Last season I boasted about the AFC South becoming a premier division in the NFL. I can’t say this too often, but I was right. The Colts, Jaguars, Texans, and Titans had a combined 42-22 record in 2007, marking the best winning percentage (.656) for a division in NFL history. No team in the AFC South had a losing record.

Tony Dungy and the Colts have kept the Jaguars and the rest of the AFC South at bay for the past half decade. Is their time up?

Tony Dungy and the Colts have kept the Jaguars and the rest of the AFC South at bay for the past half decade. Is their time up?

Despite the stiff competition and a slew of injuries, the Colts coasted to their fifth consecutive division title. Don’t expect it to be so easy this season.

While preseason strength of schedule should be taken with a grain of salt, the Colts have the second-toughest slate entering the 2008 season.

Injuries caught up with the Colts last year, but this year it’s a glaring issue from the gate — though the team would never admit it.

Peyton Manning and Marvin Harrison’s injuries have been well chronicled. Manning will miss the bulk of the preseason and while Harrison is back, he will be rebounding from the most significant injury of his NFL career. The Colts lost Jake Scott — a key cog in their offensive line — and Ryan Lilja is currently on the Physically Unable to Perform (PUP) list, recovering from offseason knee surgery.

Defensively, there are more questions. Most recently it was learned defensive tackle Quinn Pitcock will retire after 18 NFL tackles — leaving the Colts thin on the interior line.

With the loss of linebackers Rob Morris and Rocky Boiman to free agency, the recent pectoral injury to Tyjuan Hagler (which could keep him out into the regular season) is a concern.

As usual, Bob Sanders will be seen sparingly in training camp, but that’s of little concern. The major concern is whether or not Dwight Freeney will be himself following a major foot surgery. For a defense predicated on getting after the quarterback, Freeney’s ability to reach that top-gear — and most importantly stay on the field — is pivotal.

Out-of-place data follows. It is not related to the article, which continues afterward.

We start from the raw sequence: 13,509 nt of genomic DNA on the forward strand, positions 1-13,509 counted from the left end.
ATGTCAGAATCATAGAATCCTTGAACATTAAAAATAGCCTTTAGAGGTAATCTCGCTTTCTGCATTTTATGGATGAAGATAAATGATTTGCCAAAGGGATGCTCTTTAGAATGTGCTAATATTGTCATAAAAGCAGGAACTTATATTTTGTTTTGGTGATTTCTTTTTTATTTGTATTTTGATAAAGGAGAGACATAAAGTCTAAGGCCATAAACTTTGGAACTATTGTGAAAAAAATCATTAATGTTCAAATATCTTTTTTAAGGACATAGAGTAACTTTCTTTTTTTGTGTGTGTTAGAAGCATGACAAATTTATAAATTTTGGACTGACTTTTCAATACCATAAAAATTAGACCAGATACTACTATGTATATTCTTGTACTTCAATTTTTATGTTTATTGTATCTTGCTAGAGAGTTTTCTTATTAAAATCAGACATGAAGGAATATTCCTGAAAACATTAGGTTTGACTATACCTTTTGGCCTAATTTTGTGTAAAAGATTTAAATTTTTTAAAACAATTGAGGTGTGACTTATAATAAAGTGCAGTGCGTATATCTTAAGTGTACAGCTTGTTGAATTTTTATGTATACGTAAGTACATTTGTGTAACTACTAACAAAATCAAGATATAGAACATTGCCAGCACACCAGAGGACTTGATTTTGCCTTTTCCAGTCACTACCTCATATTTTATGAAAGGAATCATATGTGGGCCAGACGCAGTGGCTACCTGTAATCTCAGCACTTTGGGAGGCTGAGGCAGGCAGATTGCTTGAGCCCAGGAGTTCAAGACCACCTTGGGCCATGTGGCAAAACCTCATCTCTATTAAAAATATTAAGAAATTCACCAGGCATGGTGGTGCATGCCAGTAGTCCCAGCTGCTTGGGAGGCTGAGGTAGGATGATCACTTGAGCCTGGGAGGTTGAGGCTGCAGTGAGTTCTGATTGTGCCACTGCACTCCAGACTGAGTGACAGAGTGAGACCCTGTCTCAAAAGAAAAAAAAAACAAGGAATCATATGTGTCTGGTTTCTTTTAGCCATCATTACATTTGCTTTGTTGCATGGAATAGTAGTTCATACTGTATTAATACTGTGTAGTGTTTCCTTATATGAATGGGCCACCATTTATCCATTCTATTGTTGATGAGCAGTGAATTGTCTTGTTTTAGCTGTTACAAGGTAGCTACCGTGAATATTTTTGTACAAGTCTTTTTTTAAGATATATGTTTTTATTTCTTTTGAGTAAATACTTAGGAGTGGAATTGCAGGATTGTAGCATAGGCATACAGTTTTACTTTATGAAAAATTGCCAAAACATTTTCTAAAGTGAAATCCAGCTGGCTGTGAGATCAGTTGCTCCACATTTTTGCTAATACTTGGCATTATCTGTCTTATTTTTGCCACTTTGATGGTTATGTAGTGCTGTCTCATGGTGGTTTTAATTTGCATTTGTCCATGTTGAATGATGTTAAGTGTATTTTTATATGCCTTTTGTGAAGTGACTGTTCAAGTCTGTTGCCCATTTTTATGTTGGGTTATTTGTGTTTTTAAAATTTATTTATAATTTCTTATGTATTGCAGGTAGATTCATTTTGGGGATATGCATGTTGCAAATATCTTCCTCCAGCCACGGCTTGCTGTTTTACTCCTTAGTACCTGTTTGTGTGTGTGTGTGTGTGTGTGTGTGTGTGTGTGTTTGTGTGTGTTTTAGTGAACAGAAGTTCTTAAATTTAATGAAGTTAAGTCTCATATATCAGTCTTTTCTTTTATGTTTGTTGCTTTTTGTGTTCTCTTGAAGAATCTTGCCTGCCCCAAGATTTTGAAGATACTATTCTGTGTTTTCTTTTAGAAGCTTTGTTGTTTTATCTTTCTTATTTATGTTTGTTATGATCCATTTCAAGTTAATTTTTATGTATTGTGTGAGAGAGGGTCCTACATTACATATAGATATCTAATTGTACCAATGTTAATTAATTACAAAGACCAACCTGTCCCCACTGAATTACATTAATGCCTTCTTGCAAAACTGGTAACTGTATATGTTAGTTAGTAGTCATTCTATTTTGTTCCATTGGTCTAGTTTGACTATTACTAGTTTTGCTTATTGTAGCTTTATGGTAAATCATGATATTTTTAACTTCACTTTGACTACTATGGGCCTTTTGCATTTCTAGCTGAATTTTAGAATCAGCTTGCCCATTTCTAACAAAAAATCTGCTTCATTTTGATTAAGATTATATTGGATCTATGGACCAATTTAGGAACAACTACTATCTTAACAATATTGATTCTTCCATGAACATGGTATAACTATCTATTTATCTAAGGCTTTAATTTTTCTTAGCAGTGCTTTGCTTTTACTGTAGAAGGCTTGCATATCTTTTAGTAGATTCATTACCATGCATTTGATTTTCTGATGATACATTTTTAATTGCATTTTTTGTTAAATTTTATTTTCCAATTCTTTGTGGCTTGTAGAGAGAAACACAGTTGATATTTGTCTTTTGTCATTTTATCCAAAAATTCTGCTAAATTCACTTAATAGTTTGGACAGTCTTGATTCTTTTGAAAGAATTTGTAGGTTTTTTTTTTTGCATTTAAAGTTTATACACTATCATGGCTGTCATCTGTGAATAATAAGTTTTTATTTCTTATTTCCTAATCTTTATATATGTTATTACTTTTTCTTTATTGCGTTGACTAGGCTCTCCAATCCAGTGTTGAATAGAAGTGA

With plenty of their own problems, the Colts will strive to fend off the pesky Jaguars and claim their sixth consecutive division crown.

The Jaguars finally have their man at quarterback in David Garrard and rewarded him with a healthy chunk of change. Still able to attack the line of scrimmage with arguably the best running back tandem in football with Maurice Jones-Drew and Fred Taylor, the Jaguars added a couple of weapons for Garrard in the passing game with Jerry Porter and Troy Williamson.

With low expectations, the Titans quietly resurrected their defense (dead last in 2006 to fifth in 2007), made the playoffs, and gave the Chargers their money’s worth in the first round of the playoffs.

Offensively challenged, the Titans picked up tight end Alge Crumpler and drafted speedy ECU running back Chris Johnson, who ran a 4.24 40-yard dash.

Even the Texans pose a threat these days. For the first time, the franchise didn’t have a losing record, posting an 8-8 mark in 2007.

After getting killed in the media for passing on Reggie Bush in the 2006 NFL Draft for Mario Williams, the Texans are laughing now, as Williams recorded a franchise-record 14 sacks in 2007.

For years, there have been rumblings that the Jaguars would finally overtake the Colts. In reality, the Colts have kept them at a distance. For the past four seasons, the Colts have had at least a two-game cushion in the division at the conclusion of the regular season. Now, more than ever, the Colts appear to have chinks in the armor. Will the Jaguars and the rest of the division capitalize? We shall see.

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